Alimony and spousal support awards can be substantial, transferring tens of thousands of dollars from one ex-spouse to the other. Someone must pay taxes on all this money, but who?
The Tax Cuts and Jobs Act of 2018 changed the tax rules for alimony. However, everything depends on when you entered into the alimony agreement or received your alimony decree. Some people who receive alimony will continue to be taxed, while others will not.
Below, our spousal support lawyer considers different scenarios to help our readers better understand the rules. Contact us if you have a question or want to seek a modification.
Scenario #1: Alimony Award Issued Before 2019
The Tax Cuts and Jobs Act changed how alimony is taxed but only for those who received their alimony award or entered into an alimony agreement after January 1, 2019. What happens if you have an alimony award from before 2019?
In that case, the old rules apply. And, according to the old rules, the person who receives alimony must report it as income and pay taxes on it. The spouse who pays alimony can claim the amount as a tax deduction if certain conditions are met, e.g., not filing a joint tax return and paying alimony in cash.
For example, Michael might pay his ex-wife Melissa $1,000 a month in alimony. Melissa will need to report the $12,000 she received on her tax return and pay taxes. Things would be different if Michael and Melissa received their divorce decree in 2019 or after.
Remember, what matters is when you entered into your alimony agreement or received your divorce decree. Check the date. If it is before 2019, then the old rules remain into effect going forward, unless there is a modification.
Scenario #2: Alimony Award Issued In 2019 Or Later
The rules changed in this situation. Here, the spouse paying alimony reports it on his or her tax return and pay taxes on the amount. Meanwhile, the spouse who receives the alimony takes it tax-free.
For example, Mary might be ordered to pay her ex-husband Kevin $1,500 a month in alimony. Although Mary pays $18,000 in total for the year, she still needs to report this amount and pay taxes on it when she filed her taxes. This definitely increases her tax bill, which might seem unfair but is the law. Kevin, meanwhile, gets his $18,000 tax-free.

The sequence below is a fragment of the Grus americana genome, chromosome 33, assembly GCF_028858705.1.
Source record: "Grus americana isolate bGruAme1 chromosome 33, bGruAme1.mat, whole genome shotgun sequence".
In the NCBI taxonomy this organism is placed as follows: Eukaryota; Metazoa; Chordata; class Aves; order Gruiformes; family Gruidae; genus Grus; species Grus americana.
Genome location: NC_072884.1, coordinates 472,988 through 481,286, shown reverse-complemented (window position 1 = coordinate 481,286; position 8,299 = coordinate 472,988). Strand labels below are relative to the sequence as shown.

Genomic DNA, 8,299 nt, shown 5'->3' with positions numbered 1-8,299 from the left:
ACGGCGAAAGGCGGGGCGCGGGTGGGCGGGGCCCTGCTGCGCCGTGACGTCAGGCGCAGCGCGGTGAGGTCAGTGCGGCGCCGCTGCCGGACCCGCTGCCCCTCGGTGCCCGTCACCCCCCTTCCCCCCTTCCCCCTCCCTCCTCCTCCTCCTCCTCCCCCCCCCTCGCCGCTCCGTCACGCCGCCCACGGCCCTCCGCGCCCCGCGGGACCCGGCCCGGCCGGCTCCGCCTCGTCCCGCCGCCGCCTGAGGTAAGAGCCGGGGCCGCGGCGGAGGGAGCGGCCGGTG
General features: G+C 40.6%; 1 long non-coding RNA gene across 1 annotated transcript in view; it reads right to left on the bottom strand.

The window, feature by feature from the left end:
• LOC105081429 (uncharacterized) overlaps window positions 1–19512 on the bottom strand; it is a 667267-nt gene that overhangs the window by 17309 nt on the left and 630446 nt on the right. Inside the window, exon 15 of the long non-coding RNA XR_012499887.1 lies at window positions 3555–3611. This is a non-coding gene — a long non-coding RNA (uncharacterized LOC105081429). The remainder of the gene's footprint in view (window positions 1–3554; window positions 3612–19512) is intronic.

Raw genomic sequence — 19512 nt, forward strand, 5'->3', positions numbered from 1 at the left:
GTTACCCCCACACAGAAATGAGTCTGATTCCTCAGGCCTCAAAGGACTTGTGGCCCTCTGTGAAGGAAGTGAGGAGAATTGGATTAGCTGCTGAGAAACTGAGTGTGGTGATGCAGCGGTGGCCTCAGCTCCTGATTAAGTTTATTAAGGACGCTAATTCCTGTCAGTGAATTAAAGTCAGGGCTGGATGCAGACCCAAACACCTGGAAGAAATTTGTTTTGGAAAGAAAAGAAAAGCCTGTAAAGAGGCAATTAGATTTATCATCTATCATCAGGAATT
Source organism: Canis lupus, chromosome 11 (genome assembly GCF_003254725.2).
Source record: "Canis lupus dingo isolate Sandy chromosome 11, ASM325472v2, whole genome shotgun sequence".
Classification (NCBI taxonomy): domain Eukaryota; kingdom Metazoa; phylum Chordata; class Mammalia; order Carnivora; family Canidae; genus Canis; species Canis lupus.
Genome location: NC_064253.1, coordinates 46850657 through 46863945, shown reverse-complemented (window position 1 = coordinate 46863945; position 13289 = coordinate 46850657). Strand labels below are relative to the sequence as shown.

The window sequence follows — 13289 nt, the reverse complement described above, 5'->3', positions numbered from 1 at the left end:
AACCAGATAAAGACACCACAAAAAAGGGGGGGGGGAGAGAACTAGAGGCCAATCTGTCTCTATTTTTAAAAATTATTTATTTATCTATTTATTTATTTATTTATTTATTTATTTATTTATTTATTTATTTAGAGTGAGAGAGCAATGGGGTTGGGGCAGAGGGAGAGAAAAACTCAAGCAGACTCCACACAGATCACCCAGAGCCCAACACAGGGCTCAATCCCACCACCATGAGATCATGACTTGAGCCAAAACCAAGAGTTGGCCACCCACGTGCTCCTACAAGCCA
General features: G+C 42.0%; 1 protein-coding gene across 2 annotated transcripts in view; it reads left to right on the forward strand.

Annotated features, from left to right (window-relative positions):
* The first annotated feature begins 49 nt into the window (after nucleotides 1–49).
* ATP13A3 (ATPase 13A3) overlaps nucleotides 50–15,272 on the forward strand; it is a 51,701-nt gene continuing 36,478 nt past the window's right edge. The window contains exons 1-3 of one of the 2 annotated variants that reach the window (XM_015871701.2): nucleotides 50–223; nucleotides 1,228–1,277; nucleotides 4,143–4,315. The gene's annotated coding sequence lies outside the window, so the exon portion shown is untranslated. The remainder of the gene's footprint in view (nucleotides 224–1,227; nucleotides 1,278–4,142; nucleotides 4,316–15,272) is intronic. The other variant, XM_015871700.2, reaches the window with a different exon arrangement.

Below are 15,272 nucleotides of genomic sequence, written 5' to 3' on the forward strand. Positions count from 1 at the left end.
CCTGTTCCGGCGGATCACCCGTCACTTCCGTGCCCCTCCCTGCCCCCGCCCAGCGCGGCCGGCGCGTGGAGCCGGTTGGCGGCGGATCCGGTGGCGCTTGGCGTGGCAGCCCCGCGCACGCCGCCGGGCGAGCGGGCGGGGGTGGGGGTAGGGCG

Realize that the Tax Cuts and Jobs Act is slated to expire in 2025. After that point, the government might decide to change the rules again or revert to the old rule. You should meet with an attorney to discuss options if the 2025 deadline is approaching and you are considering divorce.
Scenario #3: Modified Alimony
Let’s say you have an alimony decree that predates 2019, so the old rules are in effect. If you are the recipient, this means you are paying taxes on the alimony you receive. Is it possible to change the decree to garner the benefit of the new rule? Yes, with a modification.
Ohio law allows an ex-spouse to request a modification of the alimony award if there has been a “substantial” change of circumstances. For example, one spouse might have lost a job or gained a promotion. Alternatively, one spouse could become disabled or finally retire from working.
When seeking a modification, it is vitally important to make sure the court order states whether the repeal of the alimony deduction will apply. For example, Sam and Tracy might have divorced in 2017, with Sam ordered to pay alimony. This means that the alimony Tracy receives under the agreement must be reported as income and taxed. However, Tracy decides to modify the alimony award to account for a recent disability. Tracy could request that the modification include the repeal of the alimony deduction so that she can now avoid paying taxes.
Confused? Contact One Of Our Attorneys
The recent change in the alimony tax rules has been controversial. Many spouses now fight aggressively to avoid paying alimony at all if they can no longer claim it as a deduction on their taxes. The change in tax law has also impacted how we analyze the distribution of marital property and other issues in a divorce.
If you need assistance with spousal support, please contact Lawrence Law Office today. One of our divorce lawyers can discuss how best to approach alimony negotiations or a modification of an alimony award. Contact our law firm to schedule an initial consultation.